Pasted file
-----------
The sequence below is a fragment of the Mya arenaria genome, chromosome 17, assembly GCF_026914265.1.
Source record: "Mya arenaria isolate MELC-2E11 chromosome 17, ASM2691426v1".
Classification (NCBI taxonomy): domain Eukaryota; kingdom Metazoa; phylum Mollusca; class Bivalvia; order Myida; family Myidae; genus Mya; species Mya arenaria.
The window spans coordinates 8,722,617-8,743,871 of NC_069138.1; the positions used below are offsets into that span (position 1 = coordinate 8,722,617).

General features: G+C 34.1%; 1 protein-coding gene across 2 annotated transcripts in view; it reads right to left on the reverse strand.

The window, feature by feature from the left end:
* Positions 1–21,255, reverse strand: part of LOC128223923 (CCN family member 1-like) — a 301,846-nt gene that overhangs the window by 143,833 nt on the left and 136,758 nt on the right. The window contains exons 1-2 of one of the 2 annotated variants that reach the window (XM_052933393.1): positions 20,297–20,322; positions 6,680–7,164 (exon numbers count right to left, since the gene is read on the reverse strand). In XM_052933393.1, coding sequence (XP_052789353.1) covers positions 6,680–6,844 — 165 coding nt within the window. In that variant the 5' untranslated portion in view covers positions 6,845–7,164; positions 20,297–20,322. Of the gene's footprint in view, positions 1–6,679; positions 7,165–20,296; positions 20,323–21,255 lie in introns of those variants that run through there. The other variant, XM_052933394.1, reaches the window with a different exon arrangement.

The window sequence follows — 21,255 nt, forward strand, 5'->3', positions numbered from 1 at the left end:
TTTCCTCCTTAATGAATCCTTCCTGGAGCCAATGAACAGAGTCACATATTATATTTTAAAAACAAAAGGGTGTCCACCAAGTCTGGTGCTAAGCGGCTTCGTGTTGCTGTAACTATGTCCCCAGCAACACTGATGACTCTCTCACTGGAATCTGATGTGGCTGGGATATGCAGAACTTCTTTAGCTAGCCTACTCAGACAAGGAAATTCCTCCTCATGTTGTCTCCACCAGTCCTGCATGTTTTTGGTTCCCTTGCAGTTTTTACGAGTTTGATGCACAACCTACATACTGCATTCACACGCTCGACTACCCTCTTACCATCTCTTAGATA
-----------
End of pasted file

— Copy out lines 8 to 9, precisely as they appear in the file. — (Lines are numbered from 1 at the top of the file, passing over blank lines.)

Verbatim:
The window sequence follows — 21,255 nt, forward strand, 5'->3', positions numbered from 1 at the left end:
TTTCCTCCTTAATGAATCCTTCCTGGAGCCAATGAACAGAGTCACATATTATATTTTAAAAACAAAAGGGTGTCCACCAAGTCTGGTGCTAAGCGGCTTCGTGTTGCTGTAACTATGTCCCCAGCAACACTGATGACTCTCTCACTGGAATCTGATGTGGCTGGGATATGCAGAACTTCTTTAGCTAGCCTACTCAGACAAGGAAATTCCTCCTCATGTTGTCTCCACCAGTCCTGCATGTTTTTGGTTCCCTTGCAGTTTTTACGAGTTTGATGCACAACCTACATACTGCATTCACACGCTCGACTACCCTCTTACCATCTCTTAGATA